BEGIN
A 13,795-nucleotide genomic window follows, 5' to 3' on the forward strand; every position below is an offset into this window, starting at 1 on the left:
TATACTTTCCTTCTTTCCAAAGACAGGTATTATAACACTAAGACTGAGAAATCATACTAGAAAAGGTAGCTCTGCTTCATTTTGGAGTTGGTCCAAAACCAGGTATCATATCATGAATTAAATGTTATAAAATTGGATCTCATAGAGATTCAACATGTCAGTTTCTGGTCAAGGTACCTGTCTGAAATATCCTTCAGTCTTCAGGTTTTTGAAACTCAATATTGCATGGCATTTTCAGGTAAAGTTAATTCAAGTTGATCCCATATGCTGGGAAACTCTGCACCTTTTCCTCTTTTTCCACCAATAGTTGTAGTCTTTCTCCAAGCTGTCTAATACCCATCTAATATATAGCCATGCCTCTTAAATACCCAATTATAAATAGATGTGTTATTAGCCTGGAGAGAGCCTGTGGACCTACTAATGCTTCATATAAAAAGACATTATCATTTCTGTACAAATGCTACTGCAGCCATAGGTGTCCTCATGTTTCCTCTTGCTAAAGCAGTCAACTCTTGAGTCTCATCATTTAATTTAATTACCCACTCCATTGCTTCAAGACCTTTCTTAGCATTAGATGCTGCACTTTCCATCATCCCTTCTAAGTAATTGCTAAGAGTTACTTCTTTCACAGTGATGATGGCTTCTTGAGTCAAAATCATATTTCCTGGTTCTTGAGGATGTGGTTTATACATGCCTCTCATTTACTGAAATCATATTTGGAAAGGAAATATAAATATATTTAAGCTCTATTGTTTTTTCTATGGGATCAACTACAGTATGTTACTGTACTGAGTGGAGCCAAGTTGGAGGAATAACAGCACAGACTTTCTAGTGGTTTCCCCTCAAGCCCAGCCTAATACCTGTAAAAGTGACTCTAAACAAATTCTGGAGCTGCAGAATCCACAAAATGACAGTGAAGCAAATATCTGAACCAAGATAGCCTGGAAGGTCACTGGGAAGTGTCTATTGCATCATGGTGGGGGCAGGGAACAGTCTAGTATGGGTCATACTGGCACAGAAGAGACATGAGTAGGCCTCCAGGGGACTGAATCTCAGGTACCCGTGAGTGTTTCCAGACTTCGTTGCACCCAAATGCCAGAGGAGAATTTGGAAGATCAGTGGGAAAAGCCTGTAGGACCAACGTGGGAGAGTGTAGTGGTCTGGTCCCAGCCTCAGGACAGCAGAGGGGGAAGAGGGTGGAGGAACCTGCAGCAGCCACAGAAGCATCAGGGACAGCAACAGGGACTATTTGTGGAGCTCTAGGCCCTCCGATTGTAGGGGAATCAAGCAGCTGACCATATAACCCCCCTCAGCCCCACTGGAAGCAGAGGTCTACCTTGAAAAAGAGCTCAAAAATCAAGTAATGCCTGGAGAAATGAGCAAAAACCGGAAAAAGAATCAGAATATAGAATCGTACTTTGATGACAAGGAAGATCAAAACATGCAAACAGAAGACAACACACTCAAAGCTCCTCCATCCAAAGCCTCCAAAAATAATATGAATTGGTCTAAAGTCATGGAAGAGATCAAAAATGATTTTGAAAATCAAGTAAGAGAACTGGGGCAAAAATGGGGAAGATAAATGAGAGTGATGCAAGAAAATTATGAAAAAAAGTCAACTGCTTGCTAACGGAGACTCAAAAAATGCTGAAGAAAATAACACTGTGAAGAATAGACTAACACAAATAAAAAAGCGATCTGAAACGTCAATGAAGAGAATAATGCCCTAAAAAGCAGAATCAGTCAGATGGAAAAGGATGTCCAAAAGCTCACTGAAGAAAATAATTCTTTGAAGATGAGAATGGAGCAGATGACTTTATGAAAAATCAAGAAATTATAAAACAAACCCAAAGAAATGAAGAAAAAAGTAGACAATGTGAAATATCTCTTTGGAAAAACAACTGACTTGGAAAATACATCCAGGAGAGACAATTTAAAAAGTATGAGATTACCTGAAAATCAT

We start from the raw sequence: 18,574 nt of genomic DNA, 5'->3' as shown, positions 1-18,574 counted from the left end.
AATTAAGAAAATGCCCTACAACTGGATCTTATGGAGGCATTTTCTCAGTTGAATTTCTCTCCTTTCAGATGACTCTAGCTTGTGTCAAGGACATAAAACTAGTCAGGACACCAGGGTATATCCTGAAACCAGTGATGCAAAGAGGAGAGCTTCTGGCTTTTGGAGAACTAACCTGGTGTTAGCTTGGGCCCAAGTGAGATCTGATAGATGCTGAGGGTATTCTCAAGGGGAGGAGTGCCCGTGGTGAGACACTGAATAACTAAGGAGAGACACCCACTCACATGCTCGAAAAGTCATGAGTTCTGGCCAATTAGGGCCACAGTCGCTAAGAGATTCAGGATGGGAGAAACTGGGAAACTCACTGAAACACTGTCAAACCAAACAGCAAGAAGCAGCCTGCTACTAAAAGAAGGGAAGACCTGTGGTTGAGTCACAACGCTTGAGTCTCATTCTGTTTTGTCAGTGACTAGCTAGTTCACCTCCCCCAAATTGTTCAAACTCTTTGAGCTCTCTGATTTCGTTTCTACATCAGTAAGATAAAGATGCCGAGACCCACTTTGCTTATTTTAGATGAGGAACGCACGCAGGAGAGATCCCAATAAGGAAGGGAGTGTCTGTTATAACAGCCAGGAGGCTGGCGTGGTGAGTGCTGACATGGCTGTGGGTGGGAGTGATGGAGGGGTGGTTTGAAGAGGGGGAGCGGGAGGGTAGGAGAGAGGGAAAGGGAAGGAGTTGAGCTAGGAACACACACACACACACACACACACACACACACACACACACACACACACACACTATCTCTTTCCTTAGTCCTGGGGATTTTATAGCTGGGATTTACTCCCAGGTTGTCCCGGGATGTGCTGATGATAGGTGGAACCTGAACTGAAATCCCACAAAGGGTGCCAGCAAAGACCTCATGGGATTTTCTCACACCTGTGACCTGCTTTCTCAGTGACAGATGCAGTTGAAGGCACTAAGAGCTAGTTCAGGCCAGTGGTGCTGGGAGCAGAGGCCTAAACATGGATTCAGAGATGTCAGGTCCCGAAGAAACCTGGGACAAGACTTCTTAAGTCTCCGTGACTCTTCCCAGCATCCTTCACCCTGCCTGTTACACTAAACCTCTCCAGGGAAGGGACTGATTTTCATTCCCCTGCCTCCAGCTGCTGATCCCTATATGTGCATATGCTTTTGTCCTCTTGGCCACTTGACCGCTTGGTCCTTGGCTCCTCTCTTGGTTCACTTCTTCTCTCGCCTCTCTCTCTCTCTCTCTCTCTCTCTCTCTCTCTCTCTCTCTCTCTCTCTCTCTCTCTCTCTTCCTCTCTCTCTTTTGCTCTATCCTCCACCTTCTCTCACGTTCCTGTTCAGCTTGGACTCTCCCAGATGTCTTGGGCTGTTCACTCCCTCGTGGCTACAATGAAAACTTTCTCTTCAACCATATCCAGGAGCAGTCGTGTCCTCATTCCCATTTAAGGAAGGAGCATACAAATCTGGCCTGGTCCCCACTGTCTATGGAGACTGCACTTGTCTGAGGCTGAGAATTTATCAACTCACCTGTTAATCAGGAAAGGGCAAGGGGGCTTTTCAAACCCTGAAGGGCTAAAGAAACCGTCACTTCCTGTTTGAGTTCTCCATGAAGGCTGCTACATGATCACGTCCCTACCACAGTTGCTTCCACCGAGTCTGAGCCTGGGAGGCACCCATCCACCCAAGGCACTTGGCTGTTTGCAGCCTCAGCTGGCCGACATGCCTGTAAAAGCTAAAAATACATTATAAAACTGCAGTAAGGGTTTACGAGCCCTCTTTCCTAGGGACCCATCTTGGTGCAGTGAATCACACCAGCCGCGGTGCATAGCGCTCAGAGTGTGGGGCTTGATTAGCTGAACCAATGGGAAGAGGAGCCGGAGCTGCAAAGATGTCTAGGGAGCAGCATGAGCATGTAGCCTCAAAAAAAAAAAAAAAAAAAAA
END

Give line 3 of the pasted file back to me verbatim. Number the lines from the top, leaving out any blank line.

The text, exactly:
We start from the raw sequence: 18,574 nt of genomic DNA, 5'->3' as shown, positions 1-18,574 counted from the left end.